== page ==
S.C. Passes Broad Anti-Boycott Law
As if the Israeli-Palestinian conflict could get any murkier, now American states are battling with American companies over the issue. South Carolina became the latest state to pass a law allowing the state to boycott businesses that boycott Israel.
Who Will Boycott the Boycotters?
While the Illinois statute is limited to compelling public-employee pension funds to divest from companies boycotting Israel, South Carolina's new measure actually prohibits the state from contracting with any companies engaged in a wide array of boycotts. Specifically:
A public entity may not enter into a contract with a business to acquire or dispose of supplies, services, information technology, or construction unless the contract includes a representation that the business is not currently engaged in, and an agreement that the business will not engage in, the boycott of a person or an entity based in or doing business with a jurisdiction with whom South Carolina can enjoy open trade.
So if your business decides to boycott Israel, the state of South Carolina is required to boycott your business.
Is BDS NBD?
These recent anti-boycott laws come in response to what Israeli Prime Minister Benjamin Netanyahu has identified the global trend to boycott, divest and sanction Israel, otherwise called the BDS movement. The movement aims to punish Israel for continued construction of settlements in the contested West Bank.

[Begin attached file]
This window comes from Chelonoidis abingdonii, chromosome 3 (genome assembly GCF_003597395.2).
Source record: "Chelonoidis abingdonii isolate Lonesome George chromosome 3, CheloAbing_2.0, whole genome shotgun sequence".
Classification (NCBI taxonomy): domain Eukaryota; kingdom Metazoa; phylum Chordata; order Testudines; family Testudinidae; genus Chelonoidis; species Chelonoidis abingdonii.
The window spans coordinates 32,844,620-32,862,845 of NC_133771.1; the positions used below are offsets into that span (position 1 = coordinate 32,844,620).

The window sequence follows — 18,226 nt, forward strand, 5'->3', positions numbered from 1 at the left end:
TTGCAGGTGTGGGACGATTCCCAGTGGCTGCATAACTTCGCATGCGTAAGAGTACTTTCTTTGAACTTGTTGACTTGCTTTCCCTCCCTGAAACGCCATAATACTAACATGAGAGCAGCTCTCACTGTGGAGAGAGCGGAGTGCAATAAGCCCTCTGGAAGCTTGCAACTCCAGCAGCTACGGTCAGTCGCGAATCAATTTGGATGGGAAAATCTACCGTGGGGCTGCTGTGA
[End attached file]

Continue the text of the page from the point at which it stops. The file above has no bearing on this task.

With other states are researching similar laws, business with state contracts and strong opinions on the conflict between Israel and Palestine may need to weigh which is more important. And companies who do business both overseas and with the state may want to consult with an experienced international law attorney before wading into the boycott waters.
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- Browse International Law Lawyers by Location (FindLaw Directory)
- South Carolina passes historic anti-boycott law (The Washington Post)
- 'Religious Freedom' Laws: How Do They Apply to Your Business? (FindLaw's Free Enterprise)
- Developing an Effective Antiboycott Law Compliance Policy (FindLaw's Corporate Counsel)
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